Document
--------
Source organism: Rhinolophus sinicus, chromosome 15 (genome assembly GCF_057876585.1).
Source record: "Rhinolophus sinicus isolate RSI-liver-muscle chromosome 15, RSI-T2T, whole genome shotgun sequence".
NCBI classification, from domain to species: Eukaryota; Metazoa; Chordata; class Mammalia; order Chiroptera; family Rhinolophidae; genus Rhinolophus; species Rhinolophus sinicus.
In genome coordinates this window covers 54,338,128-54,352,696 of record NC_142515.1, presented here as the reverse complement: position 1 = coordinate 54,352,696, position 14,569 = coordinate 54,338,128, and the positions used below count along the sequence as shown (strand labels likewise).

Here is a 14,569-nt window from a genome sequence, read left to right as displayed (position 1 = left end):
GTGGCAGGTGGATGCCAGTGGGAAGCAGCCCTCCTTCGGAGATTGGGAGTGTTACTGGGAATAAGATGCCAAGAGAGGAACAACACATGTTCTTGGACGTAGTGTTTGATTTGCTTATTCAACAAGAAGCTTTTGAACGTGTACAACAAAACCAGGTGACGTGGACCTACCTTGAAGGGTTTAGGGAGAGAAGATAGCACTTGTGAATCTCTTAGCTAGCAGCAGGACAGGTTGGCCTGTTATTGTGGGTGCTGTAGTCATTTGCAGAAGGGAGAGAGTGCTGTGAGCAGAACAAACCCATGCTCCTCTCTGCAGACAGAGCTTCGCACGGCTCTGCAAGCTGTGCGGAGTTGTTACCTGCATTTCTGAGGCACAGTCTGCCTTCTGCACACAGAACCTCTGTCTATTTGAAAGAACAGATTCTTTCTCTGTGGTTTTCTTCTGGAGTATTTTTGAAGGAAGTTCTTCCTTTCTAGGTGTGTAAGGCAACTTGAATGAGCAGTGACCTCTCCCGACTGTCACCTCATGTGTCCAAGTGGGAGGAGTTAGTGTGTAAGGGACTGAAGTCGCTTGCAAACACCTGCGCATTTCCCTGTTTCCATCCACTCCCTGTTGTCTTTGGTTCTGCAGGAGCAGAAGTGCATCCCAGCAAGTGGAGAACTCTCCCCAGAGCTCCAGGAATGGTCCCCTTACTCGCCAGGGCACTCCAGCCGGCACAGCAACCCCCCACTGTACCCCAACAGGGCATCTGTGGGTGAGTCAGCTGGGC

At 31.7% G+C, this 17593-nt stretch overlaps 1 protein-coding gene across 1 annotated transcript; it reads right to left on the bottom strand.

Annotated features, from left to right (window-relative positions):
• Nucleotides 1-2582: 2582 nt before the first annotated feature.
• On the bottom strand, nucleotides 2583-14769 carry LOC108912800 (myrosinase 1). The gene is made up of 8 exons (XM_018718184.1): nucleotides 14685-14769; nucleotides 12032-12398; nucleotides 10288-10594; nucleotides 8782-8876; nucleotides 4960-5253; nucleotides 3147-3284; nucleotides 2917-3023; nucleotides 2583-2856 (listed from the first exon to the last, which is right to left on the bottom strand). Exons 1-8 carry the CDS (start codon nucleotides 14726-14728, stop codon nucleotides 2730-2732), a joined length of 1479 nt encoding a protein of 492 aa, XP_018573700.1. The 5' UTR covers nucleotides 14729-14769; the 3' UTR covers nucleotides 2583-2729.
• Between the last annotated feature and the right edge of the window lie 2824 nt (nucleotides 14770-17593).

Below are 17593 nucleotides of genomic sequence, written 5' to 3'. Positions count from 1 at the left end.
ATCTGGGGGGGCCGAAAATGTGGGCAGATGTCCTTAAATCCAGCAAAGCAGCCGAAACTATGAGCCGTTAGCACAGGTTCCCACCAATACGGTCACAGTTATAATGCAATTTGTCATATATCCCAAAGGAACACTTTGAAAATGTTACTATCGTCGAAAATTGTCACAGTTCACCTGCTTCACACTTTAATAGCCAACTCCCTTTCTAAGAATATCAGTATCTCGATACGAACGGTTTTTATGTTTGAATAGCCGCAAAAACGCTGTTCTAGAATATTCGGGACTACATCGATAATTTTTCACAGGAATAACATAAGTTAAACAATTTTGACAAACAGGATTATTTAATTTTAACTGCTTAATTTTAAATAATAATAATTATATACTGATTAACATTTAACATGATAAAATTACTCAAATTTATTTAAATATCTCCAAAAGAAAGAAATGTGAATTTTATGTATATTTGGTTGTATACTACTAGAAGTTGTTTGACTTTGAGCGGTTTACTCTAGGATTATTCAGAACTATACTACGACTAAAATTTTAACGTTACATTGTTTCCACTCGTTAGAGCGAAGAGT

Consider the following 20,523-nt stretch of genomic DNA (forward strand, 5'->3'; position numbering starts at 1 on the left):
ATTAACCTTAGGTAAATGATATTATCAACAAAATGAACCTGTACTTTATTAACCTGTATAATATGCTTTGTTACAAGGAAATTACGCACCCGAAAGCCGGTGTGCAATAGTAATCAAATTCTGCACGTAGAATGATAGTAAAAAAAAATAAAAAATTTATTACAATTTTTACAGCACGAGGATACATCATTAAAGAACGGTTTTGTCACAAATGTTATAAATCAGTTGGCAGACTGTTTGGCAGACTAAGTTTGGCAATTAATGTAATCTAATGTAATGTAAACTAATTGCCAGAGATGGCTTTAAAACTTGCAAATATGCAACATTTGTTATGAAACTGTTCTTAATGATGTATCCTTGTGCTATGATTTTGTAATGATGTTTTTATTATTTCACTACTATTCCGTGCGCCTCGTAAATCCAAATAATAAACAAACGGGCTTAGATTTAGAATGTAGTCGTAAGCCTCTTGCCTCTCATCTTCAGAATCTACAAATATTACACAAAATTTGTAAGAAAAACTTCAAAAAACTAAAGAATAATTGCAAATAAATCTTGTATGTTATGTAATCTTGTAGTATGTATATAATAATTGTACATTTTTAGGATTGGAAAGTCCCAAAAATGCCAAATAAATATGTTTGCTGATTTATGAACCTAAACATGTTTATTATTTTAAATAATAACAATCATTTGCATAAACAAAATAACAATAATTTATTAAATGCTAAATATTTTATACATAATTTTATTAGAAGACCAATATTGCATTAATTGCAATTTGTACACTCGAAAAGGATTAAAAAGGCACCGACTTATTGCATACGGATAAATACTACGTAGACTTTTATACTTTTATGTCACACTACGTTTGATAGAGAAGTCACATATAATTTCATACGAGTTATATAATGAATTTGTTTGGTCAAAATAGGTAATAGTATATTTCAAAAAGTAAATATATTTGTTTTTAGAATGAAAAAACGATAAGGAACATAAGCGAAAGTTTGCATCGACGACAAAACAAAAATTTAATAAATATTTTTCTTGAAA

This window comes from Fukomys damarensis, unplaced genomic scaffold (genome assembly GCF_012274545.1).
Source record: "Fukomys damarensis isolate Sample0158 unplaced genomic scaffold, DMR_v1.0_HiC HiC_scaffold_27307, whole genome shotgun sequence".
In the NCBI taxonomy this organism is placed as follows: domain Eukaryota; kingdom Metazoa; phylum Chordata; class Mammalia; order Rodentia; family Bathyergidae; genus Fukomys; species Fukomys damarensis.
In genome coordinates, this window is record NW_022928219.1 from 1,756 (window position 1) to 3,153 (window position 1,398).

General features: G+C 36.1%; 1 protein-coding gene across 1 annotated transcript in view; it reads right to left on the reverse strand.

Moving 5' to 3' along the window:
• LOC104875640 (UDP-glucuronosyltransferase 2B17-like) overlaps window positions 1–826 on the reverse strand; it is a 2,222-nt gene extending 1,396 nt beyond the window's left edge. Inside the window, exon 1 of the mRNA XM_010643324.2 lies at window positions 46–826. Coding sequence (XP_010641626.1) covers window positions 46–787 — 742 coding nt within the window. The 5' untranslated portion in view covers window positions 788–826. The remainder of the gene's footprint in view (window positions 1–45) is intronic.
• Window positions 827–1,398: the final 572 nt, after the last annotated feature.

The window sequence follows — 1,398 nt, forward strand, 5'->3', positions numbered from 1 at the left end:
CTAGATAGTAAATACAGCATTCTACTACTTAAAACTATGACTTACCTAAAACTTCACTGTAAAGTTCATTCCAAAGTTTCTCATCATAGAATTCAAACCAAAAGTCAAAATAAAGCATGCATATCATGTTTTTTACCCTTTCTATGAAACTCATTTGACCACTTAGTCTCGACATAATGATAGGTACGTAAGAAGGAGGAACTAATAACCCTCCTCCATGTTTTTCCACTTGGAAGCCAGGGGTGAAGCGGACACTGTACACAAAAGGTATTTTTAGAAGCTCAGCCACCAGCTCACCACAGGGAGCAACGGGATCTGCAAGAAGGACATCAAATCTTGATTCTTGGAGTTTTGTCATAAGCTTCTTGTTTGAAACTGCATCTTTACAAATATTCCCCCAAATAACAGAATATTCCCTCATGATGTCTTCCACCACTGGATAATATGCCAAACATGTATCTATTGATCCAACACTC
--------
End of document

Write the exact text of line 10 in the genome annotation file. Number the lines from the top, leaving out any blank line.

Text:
• On the bottom strand, nucleotides 2583-14769 carry LOC108912800 (myrosinase 1). The gene is made up of 8 exons (XM_018718184.1): nucleotides 14685-14769; nucleotides 12032-12398; nucleotides 10288-10594; nucleotides 8782-8876; nucleotides 4960-5253; nucleotides 3147-3284; nucleotides 2917-3023; nucleotides 2583-2856 (listed from the first exon to the last, which is right to left on the bottom strand). Exons 1-8 carry the CDS (start codon nucleotides 14726-14728, stop codon nucleotides 2730-2732), a joined length of 1479 nt encoding a protein of 492 aa, XP_018573700.1. The 5' UTR covers nucleotides 14729-14769; the 3' UTR covers nucleotides 2583-2729.